Take the 2-minute tour ×
Stack Overflow is a question and answer site for professional and enthusiast programmers. It's 100% free, no registration required.

This question about unit testing best practices mentions designing classes for dependency injection. This got me thinking as to what exactly that might mean.

Having just started working with inversion of control containers I have some ideas on the issue, so let me throw them against the wall and see what sticks.

The way I see it, there are three basic types of dependencies that an object can have.

  1. Object Dependency - An actual object that will be used by the class in question. For example LogInVerifier in a LogInFormController. These should be injected in through the constructor. If the class is sufficiently high level that it requires more than 4 of these objects in the constructor consider breaking it up or at the very least using a factory pattern. You should also consider providing the dependency with an interface and coding against the interface.
  2. A Simple Setting - For example a threshold or a timeout period. These should generally have a default value and be set via a builder of factory pattern. You can also provide constructor overloads which set them. However in most cases you probably shouldn't be forcing the client to have to set it up explicitly.
  3. A Message Object - An object that is handed off from one class to another which the receiving class presumably uses for business logic. An example would be a User object for a LogInCompleRouter class. Here I find it is often better for the message not to be specified in the constructor as you would then have to either register the User instance with the IoC Container (making it global) or not instantiate the LogInCompleteRouter until after you have an instance of User (for which you couldn't use DI or at least would need an explicit dependency on the Container). In this case it would be better to pass in the message object in only when you need it for the method call (ie. LoginInCompleteRouter.Route(User u); ).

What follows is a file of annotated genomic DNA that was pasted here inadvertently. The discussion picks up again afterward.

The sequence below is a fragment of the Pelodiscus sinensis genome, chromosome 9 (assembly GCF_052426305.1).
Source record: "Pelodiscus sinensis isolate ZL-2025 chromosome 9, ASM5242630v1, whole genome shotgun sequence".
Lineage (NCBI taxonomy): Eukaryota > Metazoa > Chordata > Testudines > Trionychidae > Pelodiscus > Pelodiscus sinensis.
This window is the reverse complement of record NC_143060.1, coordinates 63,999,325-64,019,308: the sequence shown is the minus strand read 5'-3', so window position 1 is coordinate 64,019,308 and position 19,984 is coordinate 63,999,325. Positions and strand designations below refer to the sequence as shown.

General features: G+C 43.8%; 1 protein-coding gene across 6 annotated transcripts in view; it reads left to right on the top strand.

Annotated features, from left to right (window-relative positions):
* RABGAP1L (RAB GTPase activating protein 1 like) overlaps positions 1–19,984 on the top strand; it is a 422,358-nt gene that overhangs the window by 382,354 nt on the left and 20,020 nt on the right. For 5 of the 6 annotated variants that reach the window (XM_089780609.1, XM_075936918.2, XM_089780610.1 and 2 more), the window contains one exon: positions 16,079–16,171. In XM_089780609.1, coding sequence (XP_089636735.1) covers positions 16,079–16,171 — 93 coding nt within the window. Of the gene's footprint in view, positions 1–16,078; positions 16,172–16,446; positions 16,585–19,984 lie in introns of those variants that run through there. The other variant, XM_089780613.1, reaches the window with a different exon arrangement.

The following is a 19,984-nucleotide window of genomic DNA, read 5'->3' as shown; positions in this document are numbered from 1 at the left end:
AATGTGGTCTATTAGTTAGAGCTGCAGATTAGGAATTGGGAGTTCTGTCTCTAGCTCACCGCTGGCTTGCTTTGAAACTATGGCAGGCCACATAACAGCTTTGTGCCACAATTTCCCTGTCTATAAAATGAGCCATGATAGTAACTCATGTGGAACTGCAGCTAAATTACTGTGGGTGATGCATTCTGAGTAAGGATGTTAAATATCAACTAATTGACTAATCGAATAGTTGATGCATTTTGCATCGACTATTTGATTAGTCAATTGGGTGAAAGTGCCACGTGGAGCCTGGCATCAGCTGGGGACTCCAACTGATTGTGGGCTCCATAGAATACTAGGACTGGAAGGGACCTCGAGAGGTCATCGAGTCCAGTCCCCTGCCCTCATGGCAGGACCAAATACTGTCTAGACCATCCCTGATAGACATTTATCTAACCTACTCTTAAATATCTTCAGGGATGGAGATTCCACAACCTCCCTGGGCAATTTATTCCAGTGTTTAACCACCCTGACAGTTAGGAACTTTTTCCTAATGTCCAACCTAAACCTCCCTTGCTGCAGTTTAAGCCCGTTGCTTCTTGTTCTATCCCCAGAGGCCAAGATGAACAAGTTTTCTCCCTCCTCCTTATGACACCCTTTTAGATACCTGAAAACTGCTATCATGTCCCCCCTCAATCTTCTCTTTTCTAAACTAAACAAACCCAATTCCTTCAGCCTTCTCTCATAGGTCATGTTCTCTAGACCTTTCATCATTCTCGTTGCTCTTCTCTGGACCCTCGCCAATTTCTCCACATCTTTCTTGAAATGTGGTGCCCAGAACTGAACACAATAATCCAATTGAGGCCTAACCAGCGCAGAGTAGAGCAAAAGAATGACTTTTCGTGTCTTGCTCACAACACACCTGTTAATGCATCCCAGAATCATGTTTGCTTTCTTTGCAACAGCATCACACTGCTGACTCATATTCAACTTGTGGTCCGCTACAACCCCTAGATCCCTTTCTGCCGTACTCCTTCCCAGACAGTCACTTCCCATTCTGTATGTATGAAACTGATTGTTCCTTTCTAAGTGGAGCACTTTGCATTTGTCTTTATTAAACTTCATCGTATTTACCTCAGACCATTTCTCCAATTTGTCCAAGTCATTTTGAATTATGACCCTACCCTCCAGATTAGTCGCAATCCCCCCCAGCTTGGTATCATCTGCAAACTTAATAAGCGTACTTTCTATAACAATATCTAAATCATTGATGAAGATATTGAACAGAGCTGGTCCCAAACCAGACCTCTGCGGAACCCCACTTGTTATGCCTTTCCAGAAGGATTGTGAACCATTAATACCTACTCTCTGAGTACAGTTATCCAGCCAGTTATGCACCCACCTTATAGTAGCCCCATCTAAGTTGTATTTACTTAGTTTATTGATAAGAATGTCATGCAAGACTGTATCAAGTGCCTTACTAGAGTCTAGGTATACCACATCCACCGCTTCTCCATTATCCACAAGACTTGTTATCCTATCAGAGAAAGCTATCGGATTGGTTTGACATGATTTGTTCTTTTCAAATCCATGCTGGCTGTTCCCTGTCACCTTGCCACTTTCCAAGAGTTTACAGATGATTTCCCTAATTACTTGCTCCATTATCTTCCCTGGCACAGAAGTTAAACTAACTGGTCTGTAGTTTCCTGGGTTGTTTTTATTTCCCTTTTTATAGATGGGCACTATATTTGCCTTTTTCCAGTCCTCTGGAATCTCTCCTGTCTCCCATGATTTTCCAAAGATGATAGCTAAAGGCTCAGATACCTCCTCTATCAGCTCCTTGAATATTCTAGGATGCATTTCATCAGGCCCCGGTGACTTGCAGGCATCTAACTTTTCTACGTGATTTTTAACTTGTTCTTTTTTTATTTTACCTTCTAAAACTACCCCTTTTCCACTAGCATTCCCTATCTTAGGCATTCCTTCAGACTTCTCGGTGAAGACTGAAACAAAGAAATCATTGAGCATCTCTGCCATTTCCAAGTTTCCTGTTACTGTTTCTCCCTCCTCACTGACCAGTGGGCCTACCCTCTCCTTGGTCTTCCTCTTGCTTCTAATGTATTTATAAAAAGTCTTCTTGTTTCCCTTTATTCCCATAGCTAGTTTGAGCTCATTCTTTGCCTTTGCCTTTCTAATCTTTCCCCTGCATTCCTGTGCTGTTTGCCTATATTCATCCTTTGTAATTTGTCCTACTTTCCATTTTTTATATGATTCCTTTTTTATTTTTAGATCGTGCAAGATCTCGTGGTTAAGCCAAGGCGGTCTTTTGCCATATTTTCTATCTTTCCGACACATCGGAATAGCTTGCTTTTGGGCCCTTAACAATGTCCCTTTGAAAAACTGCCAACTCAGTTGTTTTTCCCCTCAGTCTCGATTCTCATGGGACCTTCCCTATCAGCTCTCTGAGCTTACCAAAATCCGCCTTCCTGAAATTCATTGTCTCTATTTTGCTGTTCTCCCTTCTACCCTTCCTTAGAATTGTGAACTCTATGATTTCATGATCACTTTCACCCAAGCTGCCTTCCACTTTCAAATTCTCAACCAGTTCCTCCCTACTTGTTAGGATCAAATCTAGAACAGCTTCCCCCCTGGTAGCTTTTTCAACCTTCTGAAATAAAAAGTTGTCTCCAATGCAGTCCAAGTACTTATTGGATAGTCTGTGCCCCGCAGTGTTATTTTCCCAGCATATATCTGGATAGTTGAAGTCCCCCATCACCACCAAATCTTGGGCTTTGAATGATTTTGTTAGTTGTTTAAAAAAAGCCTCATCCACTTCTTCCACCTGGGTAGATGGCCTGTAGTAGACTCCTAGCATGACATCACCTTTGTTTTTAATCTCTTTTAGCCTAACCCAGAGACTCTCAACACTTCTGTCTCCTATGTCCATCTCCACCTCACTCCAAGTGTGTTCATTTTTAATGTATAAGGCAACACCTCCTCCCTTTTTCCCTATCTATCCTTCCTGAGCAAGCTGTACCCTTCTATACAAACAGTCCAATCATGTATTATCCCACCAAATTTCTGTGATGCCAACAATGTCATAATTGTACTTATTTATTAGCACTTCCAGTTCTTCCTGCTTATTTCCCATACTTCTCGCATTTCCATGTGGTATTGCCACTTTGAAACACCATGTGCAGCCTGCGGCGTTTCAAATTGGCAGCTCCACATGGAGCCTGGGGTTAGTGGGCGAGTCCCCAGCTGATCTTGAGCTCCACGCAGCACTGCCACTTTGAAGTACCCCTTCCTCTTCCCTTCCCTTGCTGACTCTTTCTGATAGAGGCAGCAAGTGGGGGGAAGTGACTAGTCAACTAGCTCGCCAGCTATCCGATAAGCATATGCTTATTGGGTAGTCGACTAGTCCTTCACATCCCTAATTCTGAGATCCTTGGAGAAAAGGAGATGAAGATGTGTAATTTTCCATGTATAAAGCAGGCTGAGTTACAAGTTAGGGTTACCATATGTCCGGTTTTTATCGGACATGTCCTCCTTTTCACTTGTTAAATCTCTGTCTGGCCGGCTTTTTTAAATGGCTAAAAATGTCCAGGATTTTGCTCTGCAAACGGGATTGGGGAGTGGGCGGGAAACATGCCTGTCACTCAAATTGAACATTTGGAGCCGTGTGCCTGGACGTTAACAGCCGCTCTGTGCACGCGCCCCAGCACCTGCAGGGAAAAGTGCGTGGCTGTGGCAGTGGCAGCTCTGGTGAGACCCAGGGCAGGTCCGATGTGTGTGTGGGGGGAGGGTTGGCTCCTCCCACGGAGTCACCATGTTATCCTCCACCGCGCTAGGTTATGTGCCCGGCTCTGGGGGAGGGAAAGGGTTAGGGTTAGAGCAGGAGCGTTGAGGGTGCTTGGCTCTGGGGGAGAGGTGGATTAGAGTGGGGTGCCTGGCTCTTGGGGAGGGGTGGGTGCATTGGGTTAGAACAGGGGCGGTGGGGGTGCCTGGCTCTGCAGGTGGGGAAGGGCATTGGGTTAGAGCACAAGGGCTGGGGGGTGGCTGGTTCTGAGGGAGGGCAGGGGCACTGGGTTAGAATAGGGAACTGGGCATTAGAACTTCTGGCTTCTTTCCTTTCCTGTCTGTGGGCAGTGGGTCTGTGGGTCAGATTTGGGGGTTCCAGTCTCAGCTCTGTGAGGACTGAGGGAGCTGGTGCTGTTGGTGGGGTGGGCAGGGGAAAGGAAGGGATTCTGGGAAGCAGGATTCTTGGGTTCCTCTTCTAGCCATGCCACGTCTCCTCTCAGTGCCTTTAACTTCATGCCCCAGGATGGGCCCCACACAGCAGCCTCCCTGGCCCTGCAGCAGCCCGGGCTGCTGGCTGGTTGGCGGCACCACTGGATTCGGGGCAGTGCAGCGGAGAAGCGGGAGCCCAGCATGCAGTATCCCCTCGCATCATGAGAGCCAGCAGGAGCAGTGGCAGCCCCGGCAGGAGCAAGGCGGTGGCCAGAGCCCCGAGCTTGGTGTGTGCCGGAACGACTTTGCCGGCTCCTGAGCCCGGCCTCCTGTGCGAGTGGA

Also, I should mention that not everything should be DI'ed, if you have a simple bit of functionality that was just convenient to factor out to a throw-away class, it is probably ok to instantiate on the spot. Obviously this is a judgement call; if I found it expedient to write a class such as

class PasswordEqualsVerifier {
  public bool Check(string input, string actual) { return input===actual;}
}

I probably wouldn't bother dependency injecting it and would just have an object instantiate it directly inside a using block. The corollary being that if it is worth writing unit tests for, then it is probably worth injecting.

So what do you guys think? Any additional guidelines or contrasting opinions are welcome.

share|improve this question

1 Answer 1

The important thing is to try to code to interfaces and the have your classes accept instances of those interfaces rather than create the instances themselves. You can obviously go crazy with this, but it's a general good practice regardless of unit testing or DI.

For example, if you have a Data Access Object, you might be inclined to write a base for all DAOs like this:

public class BaseDAO
{
    public BaseDAO(String connectionURL, 
                   String driverName, 
                   String username, String password)
    {
        // use them to create a connection via JDBC, e.g.
    }

    protected Connection getConnection() { return connection; }
}

However, it would be better to remove this from the class in favor of an interface

public interface DatabaseConnection
{
    Connection getConnection();
}

public class BaseDAO
{
    public BaseDAO(DatabaseConnection dbConnection)
    {
        this.dbConnection = dbConnection;
    }

    protected Connection getConnection() { return dbConnection.getConnection(); }
}

Now, you can provide multilple imlementations of DatabaseConnection. Even ignoring unit testing, if we assume we are using JDBC, there are two ways to get a Connection : a connection pool from the container, or directly via using the driver. Now, your DAO code isn't coupled to either strategy.

For testing, you can make a MockDatabaseConnection that connects to some embedded JDBC implementation with canned data to test your code.

share|improve this answer

Your Answer

 
discard

By posting your answer, you agree to the privacy policy and terms of service.

Not the answer you're looking for? Browse other questions tagged or ask your own question.